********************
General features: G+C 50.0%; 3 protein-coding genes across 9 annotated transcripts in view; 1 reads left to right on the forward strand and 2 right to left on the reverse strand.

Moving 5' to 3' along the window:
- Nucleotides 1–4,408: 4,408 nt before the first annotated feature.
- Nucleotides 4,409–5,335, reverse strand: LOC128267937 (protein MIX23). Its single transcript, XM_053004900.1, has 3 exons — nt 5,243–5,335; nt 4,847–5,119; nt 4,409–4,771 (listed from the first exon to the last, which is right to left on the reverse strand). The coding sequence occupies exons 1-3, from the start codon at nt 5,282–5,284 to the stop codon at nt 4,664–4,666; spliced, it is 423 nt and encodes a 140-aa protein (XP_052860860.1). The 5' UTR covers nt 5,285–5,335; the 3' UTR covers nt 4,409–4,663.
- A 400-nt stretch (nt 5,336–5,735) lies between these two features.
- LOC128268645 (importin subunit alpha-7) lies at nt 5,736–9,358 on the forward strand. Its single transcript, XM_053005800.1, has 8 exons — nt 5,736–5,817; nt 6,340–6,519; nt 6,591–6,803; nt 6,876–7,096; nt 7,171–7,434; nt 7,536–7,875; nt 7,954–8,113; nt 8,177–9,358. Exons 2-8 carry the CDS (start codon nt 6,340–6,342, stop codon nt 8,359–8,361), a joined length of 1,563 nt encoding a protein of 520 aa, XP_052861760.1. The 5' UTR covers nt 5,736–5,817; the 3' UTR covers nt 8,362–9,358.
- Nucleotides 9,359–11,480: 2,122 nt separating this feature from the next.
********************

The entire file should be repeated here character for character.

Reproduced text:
General features: G+C 50.0%; 3 protein-coding genes across 9 annotated transcripts in view; 1 reads left to right on the forward strand and 2 right to left on the reverse strand.

Moving 5' to 3' along the window:
- Nucleotides 1–4,408: 4,408 nt before the first annotated feature.
- Nucleotides 4,409–5,335, reverse strand: LOC128267937 (protein MIX23). Its single transcript, XM_053004900.1, has 3 exons — nt 5,243–5,335; nt 4,847–5,119; nt 4,409–4,771 (listed from the first exon to the last, which is right to left on the reverse strand). The coding sequence occupies exons 1-3, from the start codon at nt 5,282–5,284 to the stop codon at nt 4,664–4,666; spliced, it is 423 nt and encodes a 140-aa protein (XP_052860860.1). The 5' UTR covers nt 5,285–5,335; the 3' UTR covers nt 4,409–4,663.
- A 400-nt stretch (nt 5,336–5,735) lies between these two features.
- LOC128268645 (importin subunit alpha-7) lies at nt 5,736–9,358 on the forward strand. Its single transcript, XM_053005800.1, has 8 exons — nt 5,736–5,817; nt 6,340–6,519; nt 6,591–6,803; nt 6,876–7,096; nt 7,171–7,434; nt 7,536–7,875; nt 7,954–8,113; nt 8,177–9,358. Exons 2-8 carry the CDS (start codon nt 6,340–6,342, stop codon nt 8,359–8,361), a joined length of 1,563 nt encoding a protein of 520 aa, XP_052861760.1. The 5' UTR covers nt 5,736–5,817; the 3' UTR covers nt 8,362–9,358.
- Nucleotides 9,359–11,480: 2,122 nt separating this feature from the next.